Allen University, a Christian liberal arts institution located on a 20-acre campus in Columbia, South Carolina, is the oldest historically black college in the state. The school was founded in 1870 by the African Methodist Episcopal (AME) Church of South Carolina, and was originally located in Newberry and known as Payne College, after antebellum South Carolina AME Bishop and educator Daniel Payne. The school moved to Columbia in 1880, and, after being incorporated under state law, was renamed Allen University in honor of Bishop Richard Allen, founder of the African Methodist Episcopal Church. The school’s original purpose was to provide educational opportunities to recently freed slaves. Allen especially focused on training ministers for AME churches.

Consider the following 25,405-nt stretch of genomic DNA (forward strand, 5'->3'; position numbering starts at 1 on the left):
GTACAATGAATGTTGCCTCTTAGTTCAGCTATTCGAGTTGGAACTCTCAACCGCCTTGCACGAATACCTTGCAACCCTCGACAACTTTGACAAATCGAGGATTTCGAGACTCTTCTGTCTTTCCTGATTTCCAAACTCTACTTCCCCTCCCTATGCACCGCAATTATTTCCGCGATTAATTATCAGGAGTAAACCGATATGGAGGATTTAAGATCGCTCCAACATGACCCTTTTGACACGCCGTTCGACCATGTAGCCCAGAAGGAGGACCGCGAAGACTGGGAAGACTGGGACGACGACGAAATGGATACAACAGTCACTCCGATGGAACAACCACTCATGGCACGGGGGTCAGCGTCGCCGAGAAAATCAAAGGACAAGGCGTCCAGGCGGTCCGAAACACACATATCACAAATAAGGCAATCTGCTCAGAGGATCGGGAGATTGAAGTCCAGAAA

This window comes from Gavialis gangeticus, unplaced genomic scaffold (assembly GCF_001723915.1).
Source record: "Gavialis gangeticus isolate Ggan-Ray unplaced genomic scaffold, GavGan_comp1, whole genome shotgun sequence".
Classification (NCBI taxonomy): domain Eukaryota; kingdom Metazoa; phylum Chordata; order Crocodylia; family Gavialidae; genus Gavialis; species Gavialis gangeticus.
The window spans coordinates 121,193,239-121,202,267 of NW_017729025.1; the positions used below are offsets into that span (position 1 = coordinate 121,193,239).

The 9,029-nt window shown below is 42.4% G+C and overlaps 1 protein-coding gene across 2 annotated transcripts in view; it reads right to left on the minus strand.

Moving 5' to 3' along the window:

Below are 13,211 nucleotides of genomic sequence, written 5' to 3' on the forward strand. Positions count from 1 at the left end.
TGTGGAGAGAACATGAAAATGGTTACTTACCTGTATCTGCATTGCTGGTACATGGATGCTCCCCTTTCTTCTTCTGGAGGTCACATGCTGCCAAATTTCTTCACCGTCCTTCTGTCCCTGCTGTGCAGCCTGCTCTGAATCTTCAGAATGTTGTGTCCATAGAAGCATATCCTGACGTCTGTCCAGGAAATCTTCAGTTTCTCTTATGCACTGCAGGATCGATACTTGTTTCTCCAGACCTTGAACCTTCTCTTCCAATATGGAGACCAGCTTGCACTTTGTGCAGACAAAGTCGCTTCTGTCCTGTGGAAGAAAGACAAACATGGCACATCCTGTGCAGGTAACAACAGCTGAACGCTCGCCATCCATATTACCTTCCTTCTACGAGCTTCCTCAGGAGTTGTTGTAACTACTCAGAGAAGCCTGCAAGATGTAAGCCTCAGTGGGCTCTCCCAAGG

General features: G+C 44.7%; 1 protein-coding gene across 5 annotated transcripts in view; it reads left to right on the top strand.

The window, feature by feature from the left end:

Today, Allen’s vision is to “prepare leaders who are skilled in communication, critical thinking, and who demonstrate high moral character.” The school’s aim is to provide a stimulating academic environment to enhance their students" educational progress and to prepare them to achieve in a culturally diverse global economy. Five buildings on the Allen University campus have been officially awarded “Historic District Status” by the United States Department of the Interior.
Allen University is on a semester system and confers Bachelor of Arts or Bachelor of Science degrees in eight academic majors: biology, business administration, chemistry, English, mathematics, music, religion and social science. The university emphasizes personalized instruction and students at Allen are encouraged to supplement their academic program with practical work experience. As of fall term 2008, Allen’s student body numbered 727. This was the largest enrollment in the history of the institution. About 80% of Allen students enrolled during the 2008-2009 academic year were residents of the state of South Carolina.
The online education program is the most recent addition to the Allen University curriculum. This program is designed to meet the educational goals of